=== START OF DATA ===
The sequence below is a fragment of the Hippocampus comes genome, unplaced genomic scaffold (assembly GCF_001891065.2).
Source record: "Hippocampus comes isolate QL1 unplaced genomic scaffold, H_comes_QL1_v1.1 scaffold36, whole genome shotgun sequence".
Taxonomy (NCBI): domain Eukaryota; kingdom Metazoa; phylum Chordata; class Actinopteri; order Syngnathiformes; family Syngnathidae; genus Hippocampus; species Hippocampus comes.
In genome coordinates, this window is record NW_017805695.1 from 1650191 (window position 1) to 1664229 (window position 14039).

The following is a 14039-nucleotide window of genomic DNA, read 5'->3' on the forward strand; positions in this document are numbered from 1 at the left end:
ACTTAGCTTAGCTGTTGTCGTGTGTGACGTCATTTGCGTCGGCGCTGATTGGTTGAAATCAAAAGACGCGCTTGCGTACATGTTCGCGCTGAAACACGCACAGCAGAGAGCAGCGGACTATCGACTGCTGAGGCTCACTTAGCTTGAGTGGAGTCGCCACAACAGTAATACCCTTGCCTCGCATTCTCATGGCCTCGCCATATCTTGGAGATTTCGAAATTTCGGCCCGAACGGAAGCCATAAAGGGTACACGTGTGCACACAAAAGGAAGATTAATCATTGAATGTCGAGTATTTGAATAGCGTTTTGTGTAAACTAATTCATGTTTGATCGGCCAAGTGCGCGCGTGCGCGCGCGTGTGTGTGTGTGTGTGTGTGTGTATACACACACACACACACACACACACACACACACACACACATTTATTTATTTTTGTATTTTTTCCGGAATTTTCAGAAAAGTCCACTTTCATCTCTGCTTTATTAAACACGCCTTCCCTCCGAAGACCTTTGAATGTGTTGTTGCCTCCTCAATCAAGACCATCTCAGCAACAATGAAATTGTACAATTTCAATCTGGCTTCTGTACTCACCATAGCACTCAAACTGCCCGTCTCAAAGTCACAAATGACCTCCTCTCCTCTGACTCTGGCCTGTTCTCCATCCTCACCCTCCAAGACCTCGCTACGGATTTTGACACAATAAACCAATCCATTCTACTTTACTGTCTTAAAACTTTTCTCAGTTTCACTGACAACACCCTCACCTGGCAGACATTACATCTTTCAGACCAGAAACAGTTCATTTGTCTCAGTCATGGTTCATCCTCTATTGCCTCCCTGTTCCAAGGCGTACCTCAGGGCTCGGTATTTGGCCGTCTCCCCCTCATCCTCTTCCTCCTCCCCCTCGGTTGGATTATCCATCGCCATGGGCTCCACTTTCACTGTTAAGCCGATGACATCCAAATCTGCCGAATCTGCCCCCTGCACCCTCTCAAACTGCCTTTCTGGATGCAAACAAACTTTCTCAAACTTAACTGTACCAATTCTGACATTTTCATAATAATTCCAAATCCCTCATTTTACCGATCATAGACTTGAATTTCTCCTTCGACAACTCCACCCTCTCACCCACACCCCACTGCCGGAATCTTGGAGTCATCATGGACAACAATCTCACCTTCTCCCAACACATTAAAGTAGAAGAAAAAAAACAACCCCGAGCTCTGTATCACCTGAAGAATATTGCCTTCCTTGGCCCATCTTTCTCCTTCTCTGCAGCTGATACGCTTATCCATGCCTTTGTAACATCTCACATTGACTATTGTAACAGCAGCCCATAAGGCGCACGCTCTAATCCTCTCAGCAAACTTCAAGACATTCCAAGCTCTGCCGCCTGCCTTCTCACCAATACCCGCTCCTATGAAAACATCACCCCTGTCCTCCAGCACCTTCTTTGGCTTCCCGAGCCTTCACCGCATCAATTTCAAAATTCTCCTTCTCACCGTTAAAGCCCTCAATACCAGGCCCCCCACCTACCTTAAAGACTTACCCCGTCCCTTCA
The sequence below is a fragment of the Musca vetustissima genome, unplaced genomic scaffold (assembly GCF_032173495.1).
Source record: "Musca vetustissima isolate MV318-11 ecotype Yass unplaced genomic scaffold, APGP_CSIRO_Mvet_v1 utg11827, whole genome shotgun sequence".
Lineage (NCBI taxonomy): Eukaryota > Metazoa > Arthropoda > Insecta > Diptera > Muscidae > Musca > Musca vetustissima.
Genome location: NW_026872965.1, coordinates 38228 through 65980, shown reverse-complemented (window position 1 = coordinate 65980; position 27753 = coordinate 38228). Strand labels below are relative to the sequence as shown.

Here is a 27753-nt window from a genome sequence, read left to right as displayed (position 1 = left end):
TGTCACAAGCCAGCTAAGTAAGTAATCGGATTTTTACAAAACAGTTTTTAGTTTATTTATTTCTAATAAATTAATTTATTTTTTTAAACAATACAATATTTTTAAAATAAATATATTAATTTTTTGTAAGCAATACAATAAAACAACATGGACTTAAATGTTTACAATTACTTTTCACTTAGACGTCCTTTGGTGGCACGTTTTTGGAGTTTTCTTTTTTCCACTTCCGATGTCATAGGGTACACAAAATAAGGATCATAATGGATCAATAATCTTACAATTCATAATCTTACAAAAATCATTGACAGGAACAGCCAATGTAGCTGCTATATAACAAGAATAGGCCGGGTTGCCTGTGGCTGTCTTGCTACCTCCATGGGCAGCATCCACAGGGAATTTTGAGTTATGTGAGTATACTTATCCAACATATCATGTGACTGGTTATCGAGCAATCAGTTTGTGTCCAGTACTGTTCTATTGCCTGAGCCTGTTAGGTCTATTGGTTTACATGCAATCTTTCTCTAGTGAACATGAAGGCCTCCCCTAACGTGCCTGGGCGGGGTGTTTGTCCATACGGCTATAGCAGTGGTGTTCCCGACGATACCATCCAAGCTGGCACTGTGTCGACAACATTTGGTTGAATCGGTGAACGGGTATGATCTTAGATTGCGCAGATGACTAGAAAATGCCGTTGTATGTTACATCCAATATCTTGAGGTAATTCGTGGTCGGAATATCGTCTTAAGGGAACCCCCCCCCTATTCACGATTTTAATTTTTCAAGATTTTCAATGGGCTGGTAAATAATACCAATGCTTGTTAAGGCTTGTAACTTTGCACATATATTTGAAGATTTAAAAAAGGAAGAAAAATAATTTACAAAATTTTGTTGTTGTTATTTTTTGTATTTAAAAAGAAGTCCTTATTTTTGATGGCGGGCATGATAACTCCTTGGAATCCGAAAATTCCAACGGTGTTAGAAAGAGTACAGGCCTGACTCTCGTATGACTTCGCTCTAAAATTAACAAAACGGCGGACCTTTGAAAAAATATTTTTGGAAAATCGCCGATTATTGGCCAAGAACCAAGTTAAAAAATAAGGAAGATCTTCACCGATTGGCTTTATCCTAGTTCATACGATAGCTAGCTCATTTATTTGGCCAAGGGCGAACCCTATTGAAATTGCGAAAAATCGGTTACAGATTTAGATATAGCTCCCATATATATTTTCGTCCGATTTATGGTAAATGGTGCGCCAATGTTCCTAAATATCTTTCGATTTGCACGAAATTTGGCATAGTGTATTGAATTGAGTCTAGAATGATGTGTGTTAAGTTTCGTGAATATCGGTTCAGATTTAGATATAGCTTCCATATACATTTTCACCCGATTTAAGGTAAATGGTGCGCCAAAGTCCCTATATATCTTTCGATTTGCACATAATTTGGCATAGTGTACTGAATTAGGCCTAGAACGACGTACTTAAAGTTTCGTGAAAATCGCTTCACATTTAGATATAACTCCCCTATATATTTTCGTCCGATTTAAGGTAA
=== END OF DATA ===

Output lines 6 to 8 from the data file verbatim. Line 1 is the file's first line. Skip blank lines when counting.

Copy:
ACTTAGCTTAGCTGTTGTCGTGTGTGACGTCATTTGCGTCGGCGCTGATTGGTTGAAATCAAAAGACGCGCTTGCGTACATGTTCGCGCTGAAACACGCACAGCAGAGAGCAGCGGACTATCGACTGCTGAGGCTCACTTAGCTTGAGTGGAGTCGCCACAACAGTAATACCCTTGCCTCGCATTCTCATGGCCTCGCCATATCTTGGAGATTTCGAAATTTCGGCCCGAACGGAAGCCATAAAGGGTACACGTGTGCACACAAAAGGAAGATTAATCATTGAATGTCGAGTATTTGAATAGCGTTTTGTGTAAACTAATTCATGTTTGATCGGCCAAGTGCGCGCGTGCGCGCGCGTGTGTGTGTGTGTGTGTGTGTGTATACACACACACACACACACACACACACACACACACACACATTTATTTATTTTTGTATTTTTTCCGGAATTTTCAGAAAAGTCCACTTTCATCTCTGCTTTATTAAACACGCCTTCCCTCCGAAGACCTTTGAATGTGTTGTTGCCTCCTCAATCAAGACCATCTCAGCAACAATGAAATTGTACAATTTCAATCTGGCTTCTGTACTCACCATAGCACTCAAACTGCCCGTCTCAAAGTCACAAATGACCTCCTCTCCTCTGACTCTGGCCTGTTCTCCATCCTCACCCTCCAAGACCTCGCTACGGATTTTGACACAATAAACCAATCCATTCTACTTTACTGTCTTAAAACTTTTCTCAGTTTCACTGACAACACCCTCACCTGGCAGACATTACATCTTTCAGACCAGAAACAGTTCATTTGTCTCAGTCATGGTTCATCCTCTATTGCCTCCCTGTTCCAAGGCGTACCTCAGGGCTCGGTATTTGGCCGTCTCCCCCTCATCCTCTTCCTCCTCCCCCTCGGTTGGATTATCCATCGCCATGGGCTCCACTTTCACTGTTAAGCCGATGACATCCAAATCTGCCGAATCTGCCCCCTGCACCCTCTCAAACTGCCTTTCTGGATGCAAACAAACTTTCTCAAACTTAACTGTACCAATTCTGACATTTTCATAATAATTCCAAATCCCTCATTTTACCGATCATAGACTTGAATTTCTCCTTCGACAACTCCACCCTCTCACCCACACCCCACTGCCGGAATCTTGGAGTCATCATGGACAACAATCTCACCTTCTCCCAACACATTAAAGTAGAAGAAAAAAAACAACCCCGAGCTCTGTATCACCTGAAGAATATTGCCTTCCTTGGCCCATCTTTCTCCTTCTCTGCAGCTGATACGCTTATCCATGCCTTTGTAACATCTCACATTGACTATTGTAACAGCAGCCCATAAGGCGCACGCTCTAATCCTCTCAGCAAACTTCAAGACATTCCAAGCTCTGCCGCCTGCCTTCTCACCAATACCCGCTCCTATGAAAACATCACCCCTGTCCTCCAGCACCTTCTTTGGCTTCCCGAGCCTTCACCGCATCAATTTCAAAATTCTCCTTCTCACCGTTAAAGCCCTCAATACCAGGCCCCCCACCTACCTTAAAGACTTACCCCGTCCCTTCA
The sequence below is a fragment of the Musca vetustissima genome, unplaced genomic scaffold (assembly GCF_032173495.1).
Source record: "Musca vetustissima isolate MV318-11 ecotype Yass unplaced genomic scaffold, APGP_CSIRO_Mvet_v1 utg11827, whole genome shotgun sequence".